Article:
Literally growing up learning to sing by singing these songs means feeling trapped in the past when the soft rock comes at you from every direction on an ancient lakebed which last week was filled with a cornucopia-cophony of music. The soft rock took over, knocking every other thought out. Childhood memories attacked — good and bad, one right after the other.
We tried to go to the smooth-rock party that night, but were already feeling queasy from having been forced to reminisce seemingly every aspect of our early years for a solid 24 hours.
We went to bed early, too exhausted to be irritained, but the party raged. Then, the smooth-rock hits continued on Chickenfish into the next morning and afternoon.
So, this writer left the playa, one full day early, to get away from it.
Not sure that classifies as a meltdown music event, but it was real. Still love that Chickenfish radio tho, every day. We just cringe at Lionel Ritchie now.
It all started with Metric’s now-defunct radio station, KDPW. Early days out here during cleanup, Metric curated the pre-Chickenfish airwave of choice for the workers. One day, when we were all already about to snap from the heat and exhaustion and starvation and dehydration and broken hearts, he played every version of “Moon River” he could find to download.
“Moon River” all day. All day. So many versions, so many genres. We had no idea.
Who needs drugs when you’re walking on an ancient lakebed in the searing heat and sun, picking up tiny bits of trash and listening to “Moon River” in almost all the ways humanity has ever interpreted rhythm and the holy twelve notes? (more…)
Here’s a world that’s hard to describe. Possibly the only postmodern non-patriarchal city-state on Earth besides Cristiania, Black Rock City is built and run by women and men. If not in race, at least in gender, BRC seems, to this writer at least, as equal a place on Earth as anywhere that’s ever been.
The American sense of freedom (and freedom to complain) lies at the heart of Burning Man. Sure, when the gates open, some media outlets gravitate toward boobs, painted boobs, and sparkly boobs — making BRC look like a giant strip club to the dude-bro Youtubing us from the flyover states. Fact tho: Everyone’s mostly naked because it’s hot, and because we can be.
In real life, people run this place. Women and men. Burning Man would be nonexistent without the Cacophony Society and its predecessor the Suicide Club, both of which were founded by an equal number of men and women. Burning Man’s LLC has always been equal gender-wise as well. The women have insisted on it.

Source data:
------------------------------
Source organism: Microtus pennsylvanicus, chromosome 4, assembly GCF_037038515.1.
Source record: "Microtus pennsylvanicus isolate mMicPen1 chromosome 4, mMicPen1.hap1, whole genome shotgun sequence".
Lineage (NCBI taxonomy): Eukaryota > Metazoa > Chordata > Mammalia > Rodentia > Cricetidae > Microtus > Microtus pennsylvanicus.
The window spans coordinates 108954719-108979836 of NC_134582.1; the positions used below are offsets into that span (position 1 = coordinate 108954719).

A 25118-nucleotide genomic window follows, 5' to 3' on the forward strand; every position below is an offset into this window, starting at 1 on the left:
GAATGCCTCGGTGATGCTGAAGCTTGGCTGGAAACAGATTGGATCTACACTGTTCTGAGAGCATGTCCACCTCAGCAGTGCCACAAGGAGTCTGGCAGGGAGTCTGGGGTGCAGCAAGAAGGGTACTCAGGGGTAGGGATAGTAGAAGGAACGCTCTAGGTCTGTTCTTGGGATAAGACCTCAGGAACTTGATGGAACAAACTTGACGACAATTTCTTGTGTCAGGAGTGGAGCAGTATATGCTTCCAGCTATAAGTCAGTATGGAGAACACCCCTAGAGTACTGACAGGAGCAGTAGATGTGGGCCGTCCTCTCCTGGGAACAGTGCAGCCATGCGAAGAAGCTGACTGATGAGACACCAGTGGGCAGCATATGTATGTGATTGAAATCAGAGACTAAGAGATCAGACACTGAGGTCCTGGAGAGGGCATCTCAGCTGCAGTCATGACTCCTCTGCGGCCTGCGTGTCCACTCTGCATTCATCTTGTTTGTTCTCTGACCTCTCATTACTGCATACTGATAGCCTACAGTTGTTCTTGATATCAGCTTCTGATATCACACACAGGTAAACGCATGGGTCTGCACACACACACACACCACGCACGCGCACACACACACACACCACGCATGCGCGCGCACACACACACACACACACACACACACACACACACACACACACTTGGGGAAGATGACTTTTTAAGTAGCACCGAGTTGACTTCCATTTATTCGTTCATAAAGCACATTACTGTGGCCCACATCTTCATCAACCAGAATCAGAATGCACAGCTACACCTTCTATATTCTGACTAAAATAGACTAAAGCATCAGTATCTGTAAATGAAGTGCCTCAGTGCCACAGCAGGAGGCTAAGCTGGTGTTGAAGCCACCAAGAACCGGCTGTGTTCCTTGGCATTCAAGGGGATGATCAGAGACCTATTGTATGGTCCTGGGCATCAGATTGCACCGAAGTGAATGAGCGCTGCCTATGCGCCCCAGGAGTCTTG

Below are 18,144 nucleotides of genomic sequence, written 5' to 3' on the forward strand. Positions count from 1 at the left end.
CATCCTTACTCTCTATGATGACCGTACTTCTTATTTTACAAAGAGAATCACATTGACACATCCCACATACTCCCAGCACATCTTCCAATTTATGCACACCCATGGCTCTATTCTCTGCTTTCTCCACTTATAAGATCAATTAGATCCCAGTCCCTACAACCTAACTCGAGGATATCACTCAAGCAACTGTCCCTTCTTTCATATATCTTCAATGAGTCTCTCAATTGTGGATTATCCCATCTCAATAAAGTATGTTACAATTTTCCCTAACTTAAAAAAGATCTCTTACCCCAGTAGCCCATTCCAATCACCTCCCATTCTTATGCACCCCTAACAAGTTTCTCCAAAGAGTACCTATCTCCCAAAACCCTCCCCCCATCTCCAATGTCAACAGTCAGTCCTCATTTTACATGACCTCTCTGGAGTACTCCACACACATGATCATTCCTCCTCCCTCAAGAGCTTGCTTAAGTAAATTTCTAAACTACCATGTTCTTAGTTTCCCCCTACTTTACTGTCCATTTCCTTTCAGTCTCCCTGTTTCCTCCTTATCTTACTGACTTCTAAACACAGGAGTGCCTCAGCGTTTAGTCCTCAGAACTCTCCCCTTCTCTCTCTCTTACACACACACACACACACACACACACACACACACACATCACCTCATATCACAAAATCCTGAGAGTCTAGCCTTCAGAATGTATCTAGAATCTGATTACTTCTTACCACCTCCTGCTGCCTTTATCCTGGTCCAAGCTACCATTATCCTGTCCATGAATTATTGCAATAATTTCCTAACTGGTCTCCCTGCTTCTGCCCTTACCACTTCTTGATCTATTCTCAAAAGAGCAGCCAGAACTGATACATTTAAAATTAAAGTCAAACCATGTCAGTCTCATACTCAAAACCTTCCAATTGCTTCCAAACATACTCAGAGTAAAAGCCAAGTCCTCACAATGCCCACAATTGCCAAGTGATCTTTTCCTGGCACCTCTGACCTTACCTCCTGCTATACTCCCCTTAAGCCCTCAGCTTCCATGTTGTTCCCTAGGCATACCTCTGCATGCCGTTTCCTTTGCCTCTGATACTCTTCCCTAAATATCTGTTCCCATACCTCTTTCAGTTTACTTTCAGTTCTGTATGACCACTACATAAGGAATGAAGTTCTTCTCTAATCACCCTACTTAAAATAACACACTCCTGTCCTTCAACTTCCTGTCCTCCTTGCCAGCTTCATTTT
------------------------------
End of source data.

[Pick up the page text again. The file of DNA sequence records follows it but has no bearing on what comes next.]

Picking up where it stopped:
When a majority of the population doesn’t feel powerless in some way, systems can thrive. There’s a larger rant about patriarchy, monotheism, capitalism, and two-party-system-government’s controlled effect of subjugation here, and/or the steady pressure of negative realism meant to demoralize the masses into feeling too powerless to take any action for change … but we’ll spare you it. However, the point can be corseted into this: Imbalanced power relationships keep capitalism humming at the expense of the user, while collaboration breeds respect, community, and anarchy (the good kind).
Women run the top echelons of Burning Man, along with the men. It’s a slight majority, even. That may be why this event is such a modern touchstone; a cultural breath of fresh air; something nobody can pin down but everybody likes to complain about and tear apart.
What’s more, so many people, justices, and injustices go into this dirt-rave production and its worldwide yearlong tentacles, we’ve collectively found the patriarchal idea of ‘leader’ or ‘figurehead’ to be outdated. We prefer leaderless, radical interdependence, and for our IRL bosses, we just defer to their individual ability, thanks. Lattices of benevolent dictators and dictatrices are welcome if they’re nice.
Through the decades (especially in the early times) there have been disagreements, unfairnesses, and creeper things that happened around us in the DPW, but at a fraction of the percentage they occur in the default world. Most DPW women will tell you nobody has ever taken the tool out of our hand. Mansplaining is socially illegal and, in the rare event it arises, it’s hilariously rebutted before spectators.